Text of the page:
Eoyang said that the links between intelligence agencies and former employees serving on the committee were a matter of occasional concern as staff members rotated off and were rehired by one of the agencies.
“You worry about people getting captured. They have particular programs they like. They have contractors they like. It’s going native, clientitis, whatever you want to call it,” she said.
The two committees have near-exclusive oversight of the intelligence community. Even the General Accounting Office -- Congress's auditing arm -- is not allowed to evaluate or investigate intelligence programs if such work delves into sources and methods. This was a decision of the oversight committees themselves.
Rizer said it was logical that the leaders of the select committees would employ staff with deep experience in the CIA, NSA or the handful of other three-letter security agencies. The veterans generally sever professional ties before coming on to the committees.
“It can be really good to come from the intelligence community because they know where the bodies are buried and they know which issues to look at,” Rizer said.
“The CIA, from the director on down, embraces the principle and the practice of intelligence oversight and accountability,” CIA spokesperson Heather Fritz Horniak said. “To aid in that independent oversight, CIA has a self-imposed restriction against current employees serving on HPSCI and SSCI.”
Direct signs that an intelligence agency may have sought to influence the workings of either of the oversight committees are rare.
But there’s no question that lawmakers both fear and respect the intelligence community, particularly its ability to monitor conversations.
One senator, discussing a highly sensitive matter involving potential political corruption, declined to utter names aloud, preferring to jot them down on a piece of paper for a reporter to see, clearly concerned that monitoring was occurring.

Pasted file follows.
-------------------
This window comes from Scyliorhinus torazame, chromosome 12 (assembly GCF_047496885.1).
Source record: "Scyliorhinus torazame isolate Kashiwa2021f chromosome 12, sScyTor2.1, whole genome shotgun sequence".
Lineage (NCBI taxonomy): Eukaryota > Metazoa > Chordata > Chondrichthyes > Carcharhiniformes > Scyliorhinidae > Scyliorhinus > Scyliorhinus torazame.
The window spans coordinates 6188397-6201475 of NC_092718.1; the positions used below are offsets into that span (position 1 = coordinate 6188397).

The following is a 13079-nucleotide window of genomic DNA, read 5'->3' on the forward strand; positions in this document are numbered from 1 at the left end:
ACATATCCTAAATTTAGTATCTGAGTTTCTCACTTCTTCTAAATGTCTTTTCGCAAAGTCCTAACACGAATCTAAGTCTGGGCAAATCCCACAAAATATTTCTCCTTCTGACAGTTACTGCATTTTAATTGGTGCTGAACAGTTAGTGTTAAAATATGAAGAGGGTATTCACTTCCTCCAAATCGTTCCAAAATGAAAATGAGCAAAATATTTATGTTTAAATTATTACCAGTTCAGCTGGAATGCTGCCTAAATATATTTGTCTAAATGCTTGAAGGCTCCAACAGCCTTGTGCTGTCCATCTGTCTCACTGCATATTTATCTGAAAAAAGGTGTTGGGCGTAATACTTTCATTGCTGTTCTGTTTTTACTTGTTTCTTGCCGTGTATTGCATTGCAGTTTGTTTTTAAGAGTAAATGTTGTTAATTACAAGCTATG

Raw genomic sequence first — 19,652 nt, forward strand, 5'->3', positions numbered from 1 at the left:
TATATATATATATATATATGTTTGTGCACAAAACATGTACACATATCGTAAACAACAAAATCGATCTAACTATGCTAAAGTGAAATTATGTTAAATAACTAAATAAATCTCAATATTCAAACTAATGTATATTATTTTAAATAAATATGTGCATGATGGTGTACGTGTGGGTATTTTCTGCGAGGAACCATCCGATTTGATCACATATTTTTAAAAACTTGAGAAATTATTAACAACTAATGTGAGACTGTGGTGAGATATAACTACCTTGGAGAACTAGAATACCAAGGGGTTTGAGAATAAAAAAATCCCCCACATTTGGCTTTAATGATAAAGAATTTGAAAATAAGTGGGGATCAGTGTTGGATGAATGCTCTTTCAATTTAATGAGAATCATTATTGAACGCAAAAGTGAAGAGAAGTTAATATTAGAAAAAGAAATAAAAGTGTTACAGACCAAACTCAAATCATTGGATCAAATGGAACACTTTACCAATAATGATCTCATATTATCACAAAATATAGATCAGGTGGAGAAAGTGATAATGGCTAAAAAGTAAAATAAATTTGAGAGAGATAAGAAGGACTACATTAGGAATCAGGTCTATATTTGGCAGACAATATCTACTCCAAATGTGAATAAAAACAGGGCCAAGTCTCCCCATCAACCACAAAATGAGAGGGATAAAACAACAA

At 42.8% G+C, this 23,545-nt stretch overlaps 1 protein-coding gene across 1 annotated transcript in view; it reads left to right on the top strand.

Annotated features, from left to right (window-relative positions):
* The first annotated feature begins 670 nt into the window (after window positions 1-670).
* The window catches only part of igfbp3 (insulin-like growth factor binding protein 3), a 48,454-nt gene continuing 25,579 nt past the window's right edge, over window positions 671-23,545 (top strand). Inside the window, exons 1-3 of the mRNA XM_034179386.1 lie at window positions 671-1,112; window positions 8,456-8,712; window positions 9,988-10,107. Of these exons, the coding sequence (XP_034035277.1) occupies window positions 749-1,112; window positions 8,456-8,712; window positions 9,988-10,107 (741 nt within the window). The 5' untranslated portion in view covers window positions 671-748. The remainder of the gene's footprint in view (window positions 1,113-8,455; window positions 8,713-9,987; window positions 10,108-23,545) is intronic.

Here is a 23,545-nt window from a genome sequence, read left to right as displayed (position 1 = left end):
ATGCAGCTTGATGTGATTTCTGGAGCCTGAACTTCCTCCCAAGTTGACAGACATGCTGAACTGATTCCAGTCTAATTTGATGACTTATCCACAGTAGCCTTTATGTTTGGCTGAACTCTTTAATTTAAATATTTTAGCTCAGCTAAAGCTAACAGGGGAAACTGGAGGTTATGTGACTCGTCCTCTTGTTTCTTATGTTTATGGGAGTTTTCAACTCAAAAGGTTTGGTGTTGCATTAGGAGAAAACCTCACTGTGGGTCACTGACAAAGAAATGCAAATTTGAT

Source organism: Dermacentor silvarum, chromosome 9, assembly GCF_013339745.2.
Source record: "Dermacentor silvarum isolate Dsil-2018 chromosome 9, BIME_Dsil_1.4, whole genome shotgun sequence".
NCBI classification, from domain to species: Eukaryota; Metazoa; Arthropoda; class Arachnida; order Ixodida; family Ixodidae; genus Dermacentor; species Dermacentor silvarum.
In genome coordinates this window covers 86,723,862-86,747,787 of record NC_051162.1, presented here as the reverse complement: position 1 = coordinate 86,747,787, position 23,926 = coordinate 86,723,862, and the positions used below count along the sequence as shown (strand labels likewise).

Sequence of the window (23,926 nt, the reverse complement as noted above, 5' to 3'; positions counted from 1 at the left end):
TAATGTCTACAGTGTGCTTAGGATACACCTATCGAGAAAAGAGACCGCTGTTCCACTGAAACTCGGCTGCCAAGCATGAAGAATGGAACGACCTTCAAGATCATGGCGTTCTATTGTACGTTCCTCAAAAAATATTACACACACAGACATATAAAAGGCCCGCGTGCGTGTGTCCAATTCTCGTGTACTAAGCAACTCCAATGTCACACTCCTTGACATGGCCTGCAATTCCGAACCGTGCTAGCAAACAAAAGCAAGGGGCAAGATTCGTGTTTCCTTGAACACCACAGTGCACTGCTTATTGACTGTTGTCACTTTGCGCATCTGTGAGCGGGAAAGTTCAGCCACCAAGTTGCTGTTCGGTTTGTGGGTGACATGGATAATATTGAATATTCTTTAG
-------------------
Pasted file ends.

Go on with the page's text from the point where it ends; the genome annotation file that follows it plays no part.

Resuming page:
Such concerns are not entirely misplaced. In 2014, then-CIA Director John Brennan apologized to leaders of the Senate intelligence committee for the actions of some agency employees who hacked into computers used by the panel’s staff while the panel compiled a report on the CIA’s now-lapsed enhanced interrogation program.
On a lesser scale, Fleitz, the former CIA analyst, said he was subject to coercion by a CIA official in 2009 when he was on the House intelligence panel staff and helping formulate policy on Iran’s nuclear program.
“I was actually pressured one time to go along with the agency’s analysis even though I’d been off the agency staff for several years. I was sort of appalled that they tried to twist my arm as a former analyst. It made me wonder what they were doing to current analysts,” said Fleitz, who served on the House panel’s staff from 2006 to 2011.
The oversight committees may also serve as escape valves for disgruntled intelligence community employees who want to bring attention to what they see as waste, fraud or improprieties. Several prominent whistleblowers have first gone to Capitol Hill, although Edward Snowden, the former National Security Agency contractor, was not among them.
Snowden fled abroad in 2012 with 1.5 million classified documents, leaking them to the media and inflicting what Congress later deemed to be “severe damage to U.S. national security.” Snowden lives in exile in Moscow.
Pressure cookers and escape valves
Like the agencies they help oversee, staffers on the intelligence committees labor in the shadows. But the agencies treat committee staff with deference.
“They really treat the staff as royalty when they travel to their agencies or when they travel abroad. It’s pretty clear that these organizations work very hard to curry favor with the staff,” said a former committee staff member who spoke on condition of anonymity so as not to offend colleagues.
But other former staff members said the problem that is most critical is understaffing of the two oversight committees, and frequent rotation on the House committee, leaving limited bandwidth for investigation.
“The scope of the intelligence apparatus is far larger than a committee of 21 members and a staff of two dozen can oversee in great detail,” said Hanauer, referring to the House panel on which he once served.
Fleitz concurred that it is hard for the committees to shine a light wherever they want to look. He said at the time he served, only two staff members were tasked with monitoring the budget of the CIA.
“I mean, give me a break. If you’ve seen the CIA budget and how long it is, I think really you need a team of people to work on that… maybe more accountants, more attorneys. I think the staff is probably too small for the amount of work it has to do,” Fleitz said.